Keeping watch on himself

It was his own personal mental health journey that Hinshaw knew could be looming once he began to understand the genesis of his dad’s struggles. “Bipolar disorder is highly heritable. I knew enough back then to think ‘Maybe I’m next,” he said. “I was terrified I would go the same way dad did…but also inspired to learn more.”

That he did, while also keeping a keen eye on his own, evolving symptoms.

“It was a gradual realization in my 20s and 30s that I was on the mood-disorder spectrum,” Hinshaw recalled. He realized that his bursts of energy and tendencies toward despair when things went wrong did not place him in the same category of “Bipolar 1” illness his dad had experienced. The legacy of family risk for mental disorder turned out to be part of who he was. That also led to a kind of survivor’s guilt, given Hinshaw’s overall drive and general stability.

“Sometimes it’s hard to let go,” he added.

Yet he kept his family issues – and his own – silent for a number of years, fearing he would never become a psychologist or professor if the truth were known. 

His story becomes his work

In his research on attention-deficit/hyperactivity disorder (ADHD), mood disorders, and stigma reduction, Hinshaw has worked with kids all the way through adulthood – making him “a lifespan psychologist,” he said. “You see all sorts of battles. You see the battle of shame and stigma, and the lack of access to evidence-based treatment.”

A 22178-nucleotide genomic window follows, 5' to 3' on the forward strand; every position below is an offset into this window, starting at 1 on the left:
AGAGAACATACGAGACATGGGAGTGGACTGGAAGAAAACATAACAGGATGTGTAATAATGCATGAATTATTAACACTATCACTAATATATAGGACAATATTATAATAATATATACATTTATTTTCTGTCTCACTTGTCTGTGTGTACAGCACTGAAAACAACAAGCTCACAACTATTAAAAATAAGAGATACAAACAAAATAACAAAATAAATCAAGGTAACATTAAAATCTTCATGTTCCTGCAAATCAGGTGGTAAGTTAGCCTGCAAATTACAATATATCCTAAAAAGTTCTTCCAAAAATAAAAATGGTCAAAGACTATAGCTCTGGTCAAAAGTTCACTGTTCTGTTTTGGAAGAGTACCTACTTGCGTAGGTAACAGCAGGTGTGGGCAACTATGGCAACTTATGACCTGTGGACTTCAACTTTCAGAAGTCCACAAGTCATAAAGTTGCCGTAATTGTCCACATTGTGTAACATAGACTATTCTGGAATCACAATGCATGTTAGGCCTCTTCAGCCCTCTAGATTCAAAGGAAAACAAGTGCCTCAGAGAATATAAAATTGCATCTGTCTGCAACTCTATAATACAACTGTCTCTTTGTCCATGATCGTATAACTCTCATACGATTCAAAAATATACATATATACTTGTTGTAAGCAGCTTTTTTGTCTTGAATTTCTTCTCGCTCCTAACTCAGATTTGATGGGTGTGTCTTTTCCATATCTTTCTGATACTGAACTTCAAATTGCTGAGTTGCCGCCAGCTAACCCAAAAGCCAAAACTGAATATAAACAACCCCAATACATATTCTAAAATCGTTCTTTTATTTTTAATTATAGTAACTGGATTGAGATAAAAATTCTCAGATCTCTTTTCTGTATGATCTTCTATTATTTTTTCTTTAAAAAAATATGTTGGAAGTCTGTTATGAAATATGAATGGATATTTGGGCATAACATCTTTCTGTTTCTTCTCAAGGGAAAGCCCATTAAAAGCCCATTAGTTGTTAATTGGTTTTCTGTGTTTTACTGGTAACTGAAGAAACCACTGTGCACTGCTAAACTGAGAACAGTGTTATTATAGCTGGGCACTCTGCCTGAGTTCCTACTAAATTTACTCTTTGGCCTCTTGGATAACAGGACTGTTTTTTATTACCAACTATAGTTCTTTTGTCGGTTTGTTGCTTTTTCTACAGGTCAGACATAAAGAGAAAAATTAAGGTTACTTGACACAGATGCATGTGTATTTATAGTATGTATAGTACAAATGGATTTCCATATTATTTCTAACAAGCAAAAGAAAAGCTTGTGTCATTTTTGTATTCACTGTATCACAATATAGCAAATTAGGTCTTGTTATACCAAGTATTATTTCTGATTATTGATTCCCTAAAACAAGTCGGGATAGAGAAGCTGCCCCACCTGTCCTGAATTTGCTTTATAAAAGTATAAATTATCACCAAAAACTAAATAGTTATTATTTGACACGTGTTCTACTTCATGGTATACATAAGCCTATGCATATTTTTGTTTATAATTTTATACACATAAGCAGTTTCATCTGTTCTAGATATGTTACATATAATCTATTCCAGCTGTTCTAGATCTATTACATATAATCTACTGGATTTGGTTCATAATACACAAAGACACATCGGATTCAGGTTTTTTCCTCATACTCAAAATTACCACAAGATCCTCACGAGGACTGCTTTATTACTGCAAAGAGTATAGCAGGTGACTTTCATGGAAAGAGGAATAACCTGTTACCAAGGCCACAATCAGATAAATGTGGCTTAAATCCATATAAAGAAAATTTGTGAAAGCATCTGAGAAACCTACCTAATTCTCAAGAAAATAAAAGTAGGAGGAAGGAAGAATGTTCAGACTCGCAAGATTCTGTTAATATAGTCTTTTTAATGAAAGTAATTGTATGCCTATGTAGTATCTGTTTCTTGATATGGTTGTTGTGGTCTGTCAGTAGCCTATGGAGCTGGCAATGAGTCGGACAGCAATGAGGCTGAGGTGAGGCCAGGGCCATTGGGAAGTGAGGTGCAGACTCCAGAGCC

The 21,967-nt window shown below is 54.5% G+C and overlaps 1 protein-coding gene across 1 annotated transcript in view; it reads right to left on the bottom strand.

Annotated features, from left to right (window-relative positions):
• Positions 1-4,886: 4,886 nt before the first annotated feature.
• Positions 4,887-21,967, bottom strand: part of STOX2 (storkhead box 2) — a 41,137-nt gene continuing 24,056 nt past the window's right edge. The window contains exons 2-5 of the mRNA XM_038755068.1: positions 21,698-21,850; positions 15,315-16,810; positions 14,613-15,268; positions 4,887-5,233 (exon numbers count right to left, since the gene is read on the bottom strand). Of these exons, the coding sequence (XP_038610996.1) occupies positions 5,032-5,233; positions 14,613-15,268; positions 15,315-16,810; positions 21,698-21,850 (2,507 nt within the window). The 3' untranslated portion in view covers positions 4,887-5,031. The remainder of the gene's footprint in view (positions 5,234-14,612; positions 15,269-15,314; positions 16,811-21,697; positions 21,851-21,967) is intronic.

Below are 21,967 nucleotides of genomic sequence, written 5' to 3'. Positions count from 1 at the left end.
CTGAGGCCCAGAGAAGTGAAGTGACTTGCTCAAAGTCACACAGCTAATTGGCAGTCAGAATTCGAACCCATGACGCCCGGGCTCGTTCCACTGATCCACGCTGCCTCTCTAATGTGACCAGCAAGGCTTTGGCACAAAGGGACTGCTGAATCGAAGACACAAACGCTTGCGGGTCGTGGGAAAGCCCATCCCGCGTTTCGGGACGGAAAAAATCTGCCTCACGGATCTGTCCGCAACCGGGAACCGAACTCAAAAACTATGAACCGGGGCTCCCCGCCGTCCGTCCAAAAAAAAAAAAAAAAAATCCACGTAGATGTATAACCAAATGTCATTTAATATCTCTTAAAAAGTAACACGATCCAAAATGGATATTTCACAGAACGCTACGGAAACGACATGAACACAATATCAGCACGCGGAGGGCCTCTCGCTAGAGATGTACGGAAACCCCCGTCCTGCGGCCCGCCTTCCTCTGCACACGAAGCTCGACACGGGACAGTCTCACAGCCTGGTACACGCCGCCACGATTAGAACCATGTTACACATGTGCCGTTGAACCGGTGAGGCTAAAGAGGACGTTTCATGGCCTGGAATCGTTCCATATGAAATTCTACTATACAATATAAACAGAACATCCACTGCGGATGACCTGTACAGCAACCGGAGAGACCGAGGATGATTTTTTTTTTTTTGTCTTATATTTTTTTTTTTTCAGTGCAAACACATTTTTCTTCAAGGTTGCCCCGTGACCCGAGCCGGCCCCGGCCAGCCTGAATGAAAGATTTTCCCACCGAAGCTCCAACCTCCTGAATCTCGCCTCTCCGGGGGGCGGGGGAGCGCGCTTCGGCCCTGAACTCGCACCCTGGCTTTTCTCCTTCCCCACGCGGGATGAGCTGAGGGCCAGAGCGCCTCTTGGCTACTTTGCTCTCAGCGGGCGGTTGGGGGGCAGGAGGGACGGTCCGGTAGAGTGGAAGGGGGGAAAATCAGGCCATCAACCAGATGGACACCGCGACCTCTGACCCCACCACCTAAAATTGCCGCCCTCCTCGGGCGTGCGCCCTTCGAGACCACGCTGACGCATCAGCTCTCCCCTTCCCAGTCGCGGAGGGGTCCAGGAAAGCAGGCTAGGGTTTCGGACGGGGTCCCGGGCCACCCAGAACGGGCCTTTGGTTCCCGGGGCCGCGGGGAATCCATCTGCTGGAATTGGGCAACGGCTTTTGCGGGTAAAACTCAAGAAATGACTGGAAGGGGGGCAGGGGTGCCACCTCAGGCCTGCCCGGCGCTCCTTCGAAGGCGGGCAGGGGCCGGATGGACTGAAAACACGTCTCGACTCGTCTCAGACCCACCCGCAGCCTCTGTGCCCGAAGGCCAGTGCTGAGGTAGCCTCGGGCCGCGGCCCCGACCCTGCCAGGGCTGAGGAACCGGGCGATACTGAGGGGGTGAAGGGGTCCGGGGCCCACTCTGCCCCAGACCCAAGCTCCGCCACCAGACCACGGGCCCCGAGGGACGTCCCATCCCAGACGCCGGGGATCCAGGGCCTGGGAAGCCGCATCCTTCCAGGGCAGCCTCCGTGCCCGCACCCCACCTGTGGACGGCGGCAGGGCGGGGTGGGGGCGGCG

He’s fought similar battles himself. “One of the things we’re told in Western societies is to tough it out, that it’s a sign of weakness to admit you’re down or not fully thriving. But instead, it’s a sign of strength. We all need life skills. We have check-ups for our cars, so why not for our minds? We all need support. We all need to be understood.”

For Hinshaw, that starts with his own story, one that he often cites in classes, speeches, and lectures to connect with the audience. It’s proven to be an effective strategy in humanizing the topic. “You can see the nods when the slides of family members and personal struggle come out,” he said.

All of this came to fruition with the publication of Hinshaw’s memoir, “Another Kind of Madness: A Journey Through the Stigma and Hope of Mental Illness,” in 2017.

That doesn’t mean, however, Hinshaw is completely open about his and his family’s mental health struggles 24/7. “I don’t go around the Berkeley and San Francisco campuses wearing a sandwich board saying I’ve had depression or that dad nearly succumbed to bipolar disorder,” Hinshaw said. “Disclosure is best done with timing, rehearsal, and support. What we cannot have is what I grew up with, where families are forbidden from talking about mental illness or even acknowledging it. Everybody gains when you diagnose and treat mental illness.”

How do you reduce stigma? It’s not as easy as it might seem, Hinshaw said.

Hinshaw’s world is different from the one he grew up in, or the one his dad experienced in the 1920s and 1930s. He often thinks about the world his three sons will continue to grow up in. “They’re not ashamed of their grandfather. Instead, they’re proud of him.”